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Charlotte Amalie
Tuesday, February 7, 2023
HomeNewsLocal newsCrucian Author Sheds Light on Race, Gender and Financialization in the USVI

Crucian Author Sheds Light on Race, Gender and Financialization in the USVI

Crucian author and cultural anthropologist Tami Navarro. (Photo courtesy of Tami Navarro)

Crucian author and cultural anthropologist Tami Navarro published “Virgin Capital,” which reveals her research on the workings of the Economic Development Commission programs on St. Croix in the U.S. Virgin Islands.

Navarro’s focus on race, gender and financialization sheds light on information from the community and studies from her research. The excitement and optimism surrounding St. Croix’s economic future with the presence of the EDC were juxtaposed with suspicion and fear about the mainland Americans it had brought to the island of St. Croix. This was Navarro’s concern, she said.  

In 2001, the USVI government established the EDC. According to Navarro, “Virgin Capital” addresses “the effects of this exemption program operating in the USVI and engages primarily with its operation on the largest of these islands, St. Croix.” 

Navarro arrived on St. Croix to conduct her fieldwork about five years after the EDC had been in operation, a period of time during which “the initiative was dogged by much suspicion, stemming from an understanding that the emergent EDC community, comprised of these recently arrived financial managers and their families, was at best snobbish, and at worst racist,” according to her book. (Virgin Capital, Introduction, page 3) 

“The suspicion surrounding the EDC program had much to do with the history of racialized wealth accumulation in the Caribbean. This history, including slavery and colonialism, when combined with the unevenness of contemporary neoliberal development, of which the EDC is an instance, came together on St. Croix to produce anxiety about the program’s legitimacy,” according to Navarro. (Virgin Capital, Introduction, page 3) 

Navarro was born on St. Croix. She is a “proud graduate of Ricardo Richards Elementary, Elena Christian Junior High, and St. Joseph’s Catholic High School.” She went on to earn both undergraduate and graduate degrees in cultural anthropology. Navarro is an assistant professor of Pan-African Studies at Drew University.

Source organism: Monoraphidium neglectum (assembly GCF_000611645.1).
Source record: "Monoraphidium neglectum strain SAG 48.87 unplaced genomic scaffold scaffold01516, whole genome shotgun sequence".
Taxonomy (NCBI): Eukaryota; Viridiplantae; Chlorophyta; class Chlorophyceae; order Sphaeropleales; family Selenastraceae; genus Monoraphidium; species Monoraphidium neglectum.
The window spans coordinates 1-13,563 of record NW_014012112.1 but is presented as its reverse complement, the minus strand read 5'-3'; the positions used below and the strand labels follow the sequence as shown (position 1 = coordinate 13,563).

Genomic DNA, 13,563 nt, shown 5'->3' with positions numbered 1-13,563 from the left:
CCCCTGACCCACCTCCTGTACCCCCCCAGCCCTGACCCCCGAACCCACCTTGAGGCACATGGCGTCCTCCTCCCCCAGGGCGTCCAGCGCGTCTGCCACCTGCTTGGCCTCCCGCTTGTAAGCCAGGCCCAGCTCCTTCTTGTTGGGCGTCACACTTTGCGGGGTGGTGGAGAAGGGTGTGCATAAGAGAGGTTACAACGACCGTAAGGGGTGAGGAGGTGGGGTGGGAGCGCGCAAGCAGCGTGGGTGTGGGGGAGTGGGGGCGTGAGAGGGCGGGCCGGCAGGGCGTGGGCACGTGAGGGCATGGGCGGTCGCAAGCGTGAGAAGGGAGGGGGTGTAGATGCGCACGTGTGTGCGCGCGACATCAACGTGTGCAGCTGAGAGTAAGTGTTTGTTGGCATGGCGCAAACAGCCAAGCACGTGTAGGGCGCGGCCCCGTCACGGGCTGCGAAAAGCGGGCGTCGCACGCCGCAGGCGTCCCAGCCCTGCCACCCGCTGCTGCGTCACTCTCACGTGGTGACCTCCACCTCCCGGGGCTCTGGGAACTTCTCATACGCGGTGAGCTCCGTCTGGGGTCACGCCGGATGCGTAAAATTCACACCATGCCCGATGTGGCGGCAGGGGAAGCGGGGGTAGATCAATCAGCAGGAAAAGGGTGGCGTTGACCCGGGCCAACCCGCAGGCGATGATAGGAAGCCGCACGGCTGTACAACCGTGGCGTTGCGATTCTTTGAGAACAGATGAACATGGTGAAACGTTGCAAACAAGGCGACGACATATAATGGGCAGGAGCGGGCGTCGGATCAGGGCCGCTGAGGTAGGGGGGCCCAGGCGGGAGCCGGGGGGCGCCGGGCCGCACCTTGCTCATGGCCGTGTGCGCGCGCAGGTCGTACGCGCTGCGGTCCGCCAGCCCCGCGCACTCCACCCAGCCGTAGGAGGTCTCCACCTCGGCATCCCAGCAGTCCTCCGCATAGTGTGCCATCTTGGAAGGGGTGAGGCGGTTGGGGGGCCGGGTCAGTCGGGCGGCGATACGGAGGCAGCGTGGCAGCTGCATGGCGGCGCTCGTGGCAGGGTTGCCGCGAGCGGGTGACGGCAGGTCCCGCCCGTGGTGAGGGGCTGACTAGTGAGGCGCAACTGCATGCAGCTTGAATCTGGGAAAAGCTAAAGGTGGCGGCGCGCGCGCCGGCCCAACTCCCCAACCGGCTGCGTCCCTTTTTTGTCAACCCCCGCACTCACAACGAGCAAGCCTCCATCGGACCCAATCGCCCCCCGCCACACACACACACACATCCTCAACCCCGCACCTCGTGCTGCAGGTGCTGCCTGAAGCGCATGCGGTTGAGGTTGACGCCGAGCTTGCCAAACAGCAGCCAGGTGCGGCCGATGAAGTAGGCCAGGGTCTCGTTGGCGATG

The cultural anthropology field was transformative for her, she said. “I realized that we in the V.I. have been under study and the object of study for many years.”

Navarro began to take anthropology seriously. A lot of what she was seeing in the V.I. she was seeing anthropologically. She wanted to understand it for herself and also to explain it to other people, she said.

Navarro worked as an intern at Stanford Financial and St. Croix Fund [a pseudonym] to gain access to the workings of the EDC programs. She worked with informants and did extensive research for her book. 

“Processes of racialization have long undergirded capitalist interventions in the Caribbean. Enslaved plantation labor, sharecropping, tourism and both heavy and light industry have been made possible by hierarchies of gender, race, and color. This chapter [chapter 5] provides ethnographic insight into the ways in which race — and racialized anxieties rooted in these earlier moments of racial capitalism — continue to not just inform but shape the financialization of the U.S. Virgin Islands through the EDC program,” according to Navarro. [Putting Race to Work, Chapter 5, page 97]

Navarro noted, “EDC girls come from similar backgrounds — they’ve gone to private schools on St. Croix, they attended mainland colleges, and they ranged in age from their twenties to thirties, and they are also lighter-skinned Crucian women.”

Navarro has published in Cultural Anthropology, American Anthropologist, Transforming Anthropology, Small Axe Salon, The Caribbean Writer, Social Text, and Feminist Anthropology.

She also is a co-host of the podcast “Writing Home: American Voices from the Caribbean” and the co-director of the Transnational Black Feminisms working group at Columbia University.  

Navarro is a founding member of the Virgin Islands Studies Collective (VISCO) and a member of the editorial board for the journal Small Axe: A Caribbean Journal of Criticism.

UVI Event – Tami Navarro Lecture (Photo courtesy of UVI)

“Virgin Capital” explores race, gender, and financialization in the USVI in Navarro’s Source interview on Zoom and at her upcoming lecture at the Little Theatre of the University of the Virgin Islands, St. Croix campus, on Friday from noon to 1 p.m.

For more information: 





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